Multicolored Tiled Minaret of Kalta Minor in Khiva, Uzbekistan
When one thinks of Uzbekistan, the mind conjures images of bustling bazaars, turquoise-domed mosques, and ornate mausoleums. However, one of the most remarkable structures in the country is the multicolored tiled minaret of Kalta Minor, located in the ancient city of Khiva. Built in the early 19th century, the minaret is a striking example of Central Asian architecture, and a must-visit destination for anyone interested in the region’s history and culture.
The History of Kalta Minor
Construction of the minaret began in 1851, under the orders of Muhammad Amin Khan, the ruler of the Khanate of Khiva. The khan envisioned a minaret that would be taller than any other in Central Asia, and commissioned the Persian architect Muhammad Amin ibn Khalil to design and build it. The minaret was to be part of a grand complex that would include a mosque, madrasa, and caravanserai. However, due to the untimely death of Muhammad Amin Khan in 1855, the construction of the complex was halted, and only the minaret was completed.
The Design of the Minaret
The minaret stands at a height of 29 meters, and has a diameter of 14.5 meters at its base. It is adorned with intricate geometric patterns and calligraphy, created using glazed bricks in shades of blue, green, yellow, and white. The design of the minaret is unique, in that it features multiple balconies and a circular staircase that winds its way around the structure. The purpose of the minaret is believed to have been to serve as a lookout tower, as well as to call the faithful to prayer.
The Significance of Kalta Minor
The minaret of Kalta Minor is significant not only for its architectural beauty, but also for its place in the history of Uzbekistan. It is one of the few surviving examples of the monumental architecture of the Khanate of Khiva, which flourished from the 16th to the 19th century. The Khanate was one of the most powerful states in Central Asia, and played a significant role in the region’s politics and culture. The minaret is also an important symbol of the city of Khiva, which was once a major center of Islamic scholarship and commerce.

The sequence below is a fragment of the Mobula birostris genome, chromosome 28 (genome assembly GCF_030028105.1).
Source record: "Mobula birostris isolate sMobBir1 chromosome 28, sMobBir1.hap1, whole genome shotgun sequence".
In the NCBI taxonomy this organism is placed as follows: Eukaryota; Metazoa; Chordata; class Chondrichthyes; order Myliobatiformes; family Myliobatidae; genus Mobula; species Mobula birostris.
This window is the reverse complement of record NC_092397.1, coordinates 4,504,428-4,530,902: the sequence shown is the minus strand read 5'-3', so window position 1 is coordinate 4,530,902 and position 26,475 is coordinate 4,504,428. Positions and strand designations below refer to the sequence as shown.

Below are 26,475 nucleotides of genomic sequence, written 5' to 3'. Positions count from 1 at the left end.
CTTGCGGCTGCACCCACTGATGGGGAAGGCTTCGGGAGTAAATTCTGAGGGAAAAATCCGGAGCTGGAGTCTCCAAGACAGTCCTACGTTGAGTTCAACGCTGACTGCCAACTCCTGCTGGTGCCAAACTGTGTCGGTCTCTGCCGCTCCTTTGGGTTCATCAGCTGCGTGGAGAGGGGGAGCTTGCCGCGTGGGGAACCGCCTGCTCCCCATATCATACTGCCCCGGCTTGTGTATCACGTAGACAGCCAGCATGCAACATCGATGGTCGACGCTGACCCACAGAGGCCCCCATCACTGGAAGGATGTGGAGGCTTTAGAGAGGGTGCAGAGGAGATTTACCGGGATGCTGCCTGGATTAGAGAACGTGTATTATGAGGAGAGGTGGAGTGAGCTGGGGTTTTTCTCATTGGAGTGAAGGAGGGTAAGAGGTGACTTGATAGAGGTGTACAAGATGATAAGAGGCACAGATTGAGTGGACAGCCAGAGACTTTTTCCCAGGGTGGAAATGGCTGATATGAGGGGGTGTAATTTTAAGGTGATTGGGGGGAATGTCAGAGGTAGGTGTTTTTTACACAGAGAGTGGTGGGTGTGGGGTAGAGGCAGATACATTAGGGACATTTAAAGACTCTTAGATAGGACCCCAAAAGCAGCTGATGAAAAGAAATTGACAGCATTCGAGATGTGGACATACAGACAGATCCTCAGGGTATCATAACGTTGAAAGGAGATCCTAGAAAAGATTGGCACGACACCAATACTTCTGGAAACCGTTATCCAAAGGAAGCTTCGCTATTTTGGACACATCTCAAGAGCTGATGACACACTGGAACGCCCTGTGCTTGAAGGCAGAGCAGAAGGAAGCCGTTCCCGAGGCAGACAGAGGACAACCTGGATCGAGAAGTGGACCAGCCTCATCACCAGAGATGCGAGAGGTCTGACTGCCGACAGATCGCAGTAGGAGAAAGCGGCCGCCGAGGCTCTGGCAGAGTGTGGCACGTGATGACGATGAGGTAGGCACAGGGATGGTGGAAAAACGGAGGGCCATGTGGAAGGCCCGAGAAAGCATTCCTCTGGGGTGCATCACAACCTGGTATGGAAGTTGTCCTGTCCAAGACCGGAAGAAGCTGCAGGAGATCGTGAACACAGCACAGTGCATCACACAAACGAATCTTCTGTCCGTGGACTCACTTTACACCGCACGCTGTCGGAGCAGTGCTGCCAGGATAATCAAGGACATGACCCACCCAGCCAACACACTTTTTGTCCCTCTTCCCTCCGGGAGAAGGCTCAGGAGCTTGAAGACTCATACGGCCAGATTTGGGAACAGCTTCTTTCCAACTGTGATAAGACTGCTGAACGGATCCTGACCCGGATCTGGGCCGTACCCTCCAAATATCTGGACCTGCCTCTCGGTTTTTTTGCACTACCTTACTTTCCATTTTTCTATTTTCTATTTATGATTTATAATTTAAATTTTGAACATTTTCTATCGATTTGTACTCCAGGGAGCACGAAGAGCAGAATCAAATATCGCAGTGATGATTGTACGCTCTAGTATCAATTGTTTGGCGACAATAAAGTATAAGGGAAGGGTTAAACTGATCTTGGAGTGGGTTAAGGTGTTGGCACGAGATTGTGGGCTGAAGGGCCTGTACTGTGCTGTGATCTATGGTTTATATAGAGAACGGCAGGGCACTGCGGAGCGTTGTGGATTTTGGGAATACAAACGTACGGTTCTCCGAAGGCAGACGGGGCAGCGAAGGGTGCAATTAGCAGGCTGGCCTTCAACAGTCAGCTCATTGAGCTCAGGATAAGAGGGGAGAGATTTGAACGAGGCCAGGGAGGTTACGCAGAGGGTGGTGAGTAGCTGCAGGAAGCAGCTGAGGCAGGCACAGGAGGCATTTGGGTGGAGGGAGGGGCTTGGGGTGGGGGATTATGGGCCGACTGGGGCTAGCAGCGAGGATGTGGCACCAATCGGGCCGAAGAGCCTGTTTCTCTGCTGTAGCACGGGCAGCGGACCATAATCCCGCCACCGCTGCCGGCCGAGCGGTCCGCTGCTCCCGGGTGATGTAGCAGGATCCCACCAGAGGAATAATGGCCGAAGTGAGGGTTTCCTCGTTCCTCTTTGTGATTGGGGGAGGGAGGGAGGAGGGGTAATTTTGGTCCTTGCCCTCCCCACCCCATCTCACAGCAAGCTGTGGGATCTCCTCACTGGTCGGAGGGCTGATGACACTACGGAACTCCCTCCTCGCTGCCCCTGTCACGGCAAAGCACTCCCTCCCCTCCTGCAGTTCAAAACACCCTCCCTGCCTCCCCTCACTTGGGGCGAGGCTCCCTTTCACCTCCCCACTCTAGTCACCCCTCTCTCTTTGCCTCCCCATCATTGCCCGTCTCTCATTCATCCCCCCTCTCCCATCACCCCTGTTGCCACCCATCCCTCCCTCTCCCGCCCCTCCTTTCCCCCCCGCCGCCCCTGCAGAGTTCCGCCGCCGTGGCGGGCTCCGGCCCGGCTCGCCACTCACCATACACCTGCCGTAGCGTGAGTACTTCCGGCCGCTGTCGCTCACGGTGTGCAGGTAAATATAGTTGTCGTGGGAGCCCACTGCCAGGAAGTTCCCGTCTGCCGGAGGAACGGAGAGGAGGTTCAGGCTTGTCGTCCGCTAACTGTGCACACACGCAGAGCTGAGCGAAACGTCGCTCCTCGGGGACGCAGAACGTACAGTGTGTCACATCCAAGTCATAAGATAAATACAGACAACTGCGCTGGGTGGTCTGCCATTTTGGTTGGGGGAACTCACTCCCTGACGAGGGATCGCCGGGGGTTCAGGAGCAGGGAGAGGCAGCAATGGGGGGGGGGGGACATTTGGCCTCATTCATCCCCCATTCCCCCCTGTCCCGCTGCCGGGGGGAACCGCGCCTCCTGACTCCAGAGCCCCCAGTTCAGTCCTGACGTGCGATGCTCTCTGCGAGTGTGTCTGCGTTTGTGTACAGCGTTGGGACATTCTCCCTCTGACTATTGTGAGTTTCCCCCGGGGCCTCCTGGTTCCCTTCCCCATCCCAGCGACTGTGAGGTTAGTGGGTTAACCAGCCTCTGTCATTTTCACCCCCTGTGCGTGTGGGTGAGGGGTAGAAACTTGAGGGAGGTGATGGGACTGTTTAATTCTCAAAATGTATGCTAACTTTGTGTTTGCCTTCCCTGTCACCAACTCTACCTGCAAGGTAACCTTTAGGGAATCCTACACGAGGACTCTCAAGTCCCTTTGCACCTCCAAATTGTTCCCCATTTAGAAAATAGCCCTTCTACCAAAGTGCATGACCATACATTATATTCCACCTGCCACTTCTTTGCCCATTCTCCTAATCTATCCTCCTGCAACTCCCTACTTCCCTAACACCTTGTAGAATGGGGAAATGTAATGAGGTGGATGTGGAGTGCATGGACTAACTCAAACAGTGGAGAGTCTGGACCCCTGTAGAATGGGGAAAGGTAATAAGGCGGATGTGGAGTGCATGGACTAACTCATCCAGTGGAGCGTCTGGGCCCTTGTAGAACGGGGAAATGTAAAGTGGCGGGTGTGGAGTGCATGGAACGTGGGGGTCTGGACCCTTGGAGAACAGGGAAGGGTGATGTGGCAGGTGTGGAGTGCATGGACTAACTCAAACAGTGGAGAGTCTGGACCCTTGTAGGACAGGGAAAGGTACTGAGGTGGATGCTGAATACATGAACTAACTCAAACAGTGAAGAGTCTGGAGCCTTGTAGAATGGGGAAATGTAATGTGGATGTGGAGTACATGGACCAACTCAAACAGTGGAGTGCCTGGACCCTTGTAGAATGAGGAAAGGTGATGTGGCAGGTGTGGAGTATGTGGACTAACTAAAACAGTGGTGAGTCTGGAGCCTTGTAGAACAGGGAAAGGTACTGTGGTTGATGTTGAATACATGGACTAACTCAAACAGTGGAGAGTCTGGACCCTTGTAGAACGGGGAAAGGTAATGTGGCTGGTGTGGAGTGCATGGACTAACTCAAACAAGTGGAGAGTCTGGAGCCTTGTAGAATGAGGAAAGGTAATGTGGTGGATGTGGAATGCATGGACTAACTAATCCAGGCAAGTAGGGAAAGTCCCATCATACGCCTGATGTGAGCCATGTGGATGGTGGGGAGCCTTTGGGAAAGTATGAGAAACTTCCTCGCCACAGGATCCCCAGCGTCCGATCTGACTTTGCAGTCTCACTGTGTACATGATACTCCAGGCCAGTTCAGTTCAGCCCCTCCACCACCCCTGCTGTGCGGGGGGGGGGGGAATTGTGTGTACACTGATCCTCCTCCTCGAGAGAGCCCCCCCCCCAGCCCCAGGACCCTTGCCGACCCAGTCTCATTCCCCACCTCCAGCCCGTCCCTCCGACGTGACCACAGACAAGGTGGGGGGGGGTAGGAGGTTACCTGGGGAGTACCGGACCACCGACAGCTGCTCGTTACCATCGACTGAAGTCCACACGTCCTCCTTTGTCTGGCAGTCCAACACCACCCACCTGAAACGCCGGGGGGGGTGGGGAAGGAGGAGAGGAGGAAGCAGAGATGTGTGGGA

Visiting the Minaret
Today, the minaret of Kalta Minor is a popular tourist attraction, drawing visitors from around the world. It is located in the center of the old city of Khiva, which has been designated a UNESCO World Heritage site in 1990. Visitors can climb the stairs of the minaret to enjoy panoramic views of the city and the surrounding desert. The nearby Mohammed Amin Khan Madrasa also contains a museum dedicated to the history and culture of the Khanate of Khiva.
The multicolored tiled minaret of Kalta Minor is a true marvel of Central Asian architecture, and a testament to the rich cultural heritage of Uzbekistan. It stands as a symbol of the country’s past glory and its enduring spirit, and is a must-see destination for anyone interested in the history and culture of the region.
The minaret stands at a height of 29 meters.
Construction of the minaret began in 1851, and was completed in 1855.
The minaret was believed to have served as a lookout tower and to call the faithful to prayer.
Yes, visitors can climb the stairs of the minaret to enjoy panoramic views of the city and the surrounding desert.
The city of Khiva is home to many other attractions, including the Mohammed Amin Khan Madrasa, the Juma Mosque, and the Pahlavan Mahmud Mausoleum.